Fit After 50: Wake Up Sleeping Abs!

Note: Remember to check with your health care practitioner before trying out any of the suggestions in this blog.

As I have shared in previous posts, I am uncoordinated: always have been and most likely will continue to be. I lack something called “body awareness.” Example: were you to ask me to clench my stomach muscles, I would clench something in an attempt to meet your request but there is a really good chance it would be my neck, butt, or other compensating area. If I were to do regular crunches with this level of unawareness, I would most likely pull up from my neck and shoulders. In my case, I am compensating with other muscles because I really do not know how to target my abs.

Ever do regular crunches and afterwards have a sore neck? You might have more body awareness than I do but guess who is compensating, too!

The real issue with compensating is that you not only are exercising ineffectively, you are leaving yourself open to injury. So, for those of you who, like me, can’t find your abs even with GPS–take heart. It is possible to do crunches without wrenching your neck or hurting your lower back. You just need to do a few remedial moves beforehand.

Begin by waking up the muscles you cannot easily target. For those of you who are abs-unaware, take your fingers and gently press them against your stomach about an inch above your belly button. Clench your abs–you will know when you are successful when you can actually feel the muscles underneath contracting. Check to see if you are also clenching anything else–the goal is to isolate and clench only your abs. Check your butt, lower back, neck, shoulders. If possible, do this in front of a mirror and see if anything else is moving. Nothing else should be moving. Relax all of the other muscles you might be using and try again.

The goal is to be able to do two sets of ten contractions targeting only your abs. When you can do that, then you are worthy of continuing on your journey toward regular crunches.

To be continued…

Fit After 50: Improve Your Strength

Note: Please check with your doctor before beginning any exercise program that involves working with weights or resistance machines. And remember, it is always important to warm up before working with weights and cool down afterwards.

Strength training can involve going to a gym and working out with weights — but it doesn’t have to. There are strength-building exercises that you can do in your own home using the weight of your own body.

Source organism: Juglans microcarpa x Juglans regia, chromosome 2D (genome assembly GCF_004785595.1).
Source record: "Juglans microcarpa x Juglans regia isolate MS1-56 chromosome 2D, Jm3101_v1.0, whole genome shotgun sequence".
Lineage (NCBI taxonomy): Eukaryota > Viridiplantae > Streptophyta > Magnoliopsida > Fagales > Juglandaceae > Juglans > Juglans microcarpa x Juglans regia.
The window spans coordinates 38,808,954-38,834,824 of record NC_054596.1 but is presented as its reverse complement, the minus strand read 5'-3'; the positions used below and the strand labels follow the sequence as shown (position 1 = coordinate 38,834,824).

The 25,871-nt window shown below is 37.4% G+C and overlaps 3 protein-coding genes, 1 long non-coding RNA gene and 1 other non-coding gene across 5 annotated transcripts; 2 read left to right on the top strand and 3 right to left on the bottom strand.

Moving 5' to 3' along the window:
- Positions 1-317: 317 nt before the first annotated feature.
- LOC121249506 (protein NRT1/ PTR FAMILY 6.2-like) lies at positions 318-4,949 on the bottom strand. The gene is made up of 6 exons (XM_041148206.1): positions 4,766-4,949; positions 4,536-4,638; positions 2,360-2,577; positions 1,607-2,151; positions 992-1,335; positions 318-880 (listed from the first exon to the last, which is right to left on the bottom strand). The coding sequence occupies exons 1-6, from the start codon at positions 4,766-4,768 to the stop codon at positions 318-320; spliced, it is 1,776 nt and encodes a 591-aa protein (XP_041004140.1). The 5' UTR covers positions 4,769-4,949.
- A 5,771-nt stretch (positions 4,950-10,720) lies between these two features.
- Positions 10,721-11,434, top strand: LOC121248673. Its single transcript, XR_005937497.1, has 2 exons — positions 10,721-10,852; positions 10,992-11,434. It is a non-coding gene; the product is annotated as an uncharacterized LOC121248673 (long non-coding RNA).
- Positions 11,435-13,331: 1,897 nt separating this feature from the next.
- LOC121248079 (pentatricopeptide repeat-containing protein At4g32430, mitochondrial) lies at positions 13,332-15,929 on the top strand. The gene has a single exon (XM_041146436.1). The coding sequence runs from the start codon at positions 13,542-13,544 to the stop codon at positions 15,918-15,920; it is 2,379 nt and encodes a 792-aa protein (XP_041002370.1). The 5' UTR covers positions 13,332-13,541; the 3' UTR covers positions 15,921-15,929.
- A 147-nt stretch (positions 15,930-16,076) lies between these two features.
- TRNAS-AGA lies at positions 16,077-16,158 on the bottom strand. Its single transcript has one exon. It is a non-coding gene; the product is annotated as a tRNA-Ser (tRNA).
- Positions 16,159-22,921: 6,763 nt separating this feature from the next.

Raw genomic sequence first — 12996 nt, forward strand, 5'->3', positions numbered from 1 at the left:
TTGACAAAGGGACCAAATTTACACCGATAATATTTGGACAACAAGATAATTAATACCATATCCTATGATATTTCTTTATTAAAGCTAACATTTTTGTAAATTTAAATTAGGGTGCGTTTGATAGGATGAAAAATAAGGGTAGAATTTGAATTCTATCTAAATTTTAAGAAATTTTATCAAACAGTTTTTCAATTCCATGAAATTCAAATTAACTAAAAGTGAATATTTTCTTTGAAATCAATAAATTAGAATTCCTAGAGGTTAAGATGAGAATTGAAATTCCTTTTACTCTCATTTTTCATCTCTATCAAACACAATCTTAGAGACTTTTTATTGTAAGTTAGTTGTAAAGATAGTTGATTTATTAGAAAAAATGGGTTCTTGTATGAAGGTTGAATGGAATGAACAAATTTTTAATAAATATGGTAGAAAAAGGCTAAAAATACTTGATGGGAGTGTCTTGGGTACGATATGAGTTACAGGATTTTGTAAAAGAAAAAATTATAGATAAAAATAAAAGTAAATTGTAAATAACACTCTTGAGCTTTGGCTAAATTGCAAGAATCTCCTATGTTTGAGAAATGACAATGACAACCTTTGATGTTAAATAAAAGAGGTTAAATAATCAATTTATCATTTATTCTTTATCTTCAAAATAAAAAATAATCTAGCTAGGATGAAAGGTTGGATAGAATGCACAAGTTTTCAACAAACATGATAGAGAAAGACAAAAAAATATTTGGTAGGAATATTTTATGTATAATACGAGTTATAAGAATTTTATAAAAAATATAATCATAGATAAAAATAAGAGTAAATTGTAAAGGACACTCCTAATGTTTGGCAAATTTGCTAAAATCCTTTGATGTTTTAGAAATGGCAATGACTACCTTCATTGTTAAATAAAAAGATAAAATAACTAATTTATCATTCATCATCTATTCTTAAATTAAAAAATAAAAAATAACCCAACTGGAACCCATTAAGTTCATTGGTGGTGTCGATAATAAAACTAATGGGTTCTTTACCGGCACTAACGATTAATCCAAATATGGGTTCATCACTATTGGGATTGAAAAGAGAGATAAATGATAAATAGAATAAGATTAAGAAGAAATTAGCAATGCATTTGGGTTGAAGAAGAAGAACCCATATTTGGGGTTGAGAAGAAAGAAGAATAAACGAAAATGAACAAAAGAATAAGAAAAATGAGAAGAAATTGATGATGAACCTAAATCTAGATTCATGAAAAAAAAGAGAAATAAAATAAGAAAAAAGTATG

In future blog articles and in a future e-book, we will talk about weight training for the purpose of building muscle mass and weight training for the purpose of increasing endurance. We’ll also discuss the differences between using free weights and using range-of-motion resistance machines. For now, however, lets talk about some strength training you can do at home at your own convenience.

There are three areas of your body that you can easily exercise and strengthen at home without using external weights: legs, arms and shoulders, and core — which is your pelvic region, including your stomach and lower back.

Let’s talk about your legs first. You may not realize it, but every time you squat down to sit on the toilet, you are exercising your leg muscles. Why not do five or six squats to the top of the toilet seat each time you need to sit down to take care of business? Or, if the urgency is too great, do the squats AFTER you’ve taken care of business. Gradually work up to ten repetitions.

Of course, you don’t need to do this exercise in the bathroom. You can do it anywhere, at any time. A couple of sets of ten repetitions every day will do wonders for your leg muscles. When you do these knee-bends or squats, make sure you don’t squat too far. One reason for doing them over the toilet seat in the bathroom is to prevent you from squatting too far and damaging your knees.

If you have stairs in your home, another way you can strengthen your legs and hips is to walk up and down the stairs several times a day. Keep your back straight and don’t “pound” your feet on the steps; try to walk lightly, landing on the ball of your foot and springing upward. This will strengthen your calf muscles. Stop immediately if you start to feel dizzy or light-headed.

Now let’s talk about arms and shoulders. There are many different arm motions you can do from either a standing or sitting position that will strengthen your shoulders and upper arms. With your arms at your sides, your hands open, and your thumbs pointing in the direction you are going to move your arms, first raise your arms slowly until they are fully extended above your head; then lower slowly. Repeat ten times. Next, point your thumbs at a 45-degree angle away from your body and raise both arms to a Y-shaped position. Lower slowly and repeat ten times. Finally, turn your hands so that your palms are facing forward and your thumbs are pointing away from your body. Slowly raise your arms sideways to a horizontal position, hold for a count of three, and lower slowly. Repeat that movement ten times also. You’ve just given your arms and shoulders a good workout. Be sure not to “hunch” your shoulders while you are doing these movements.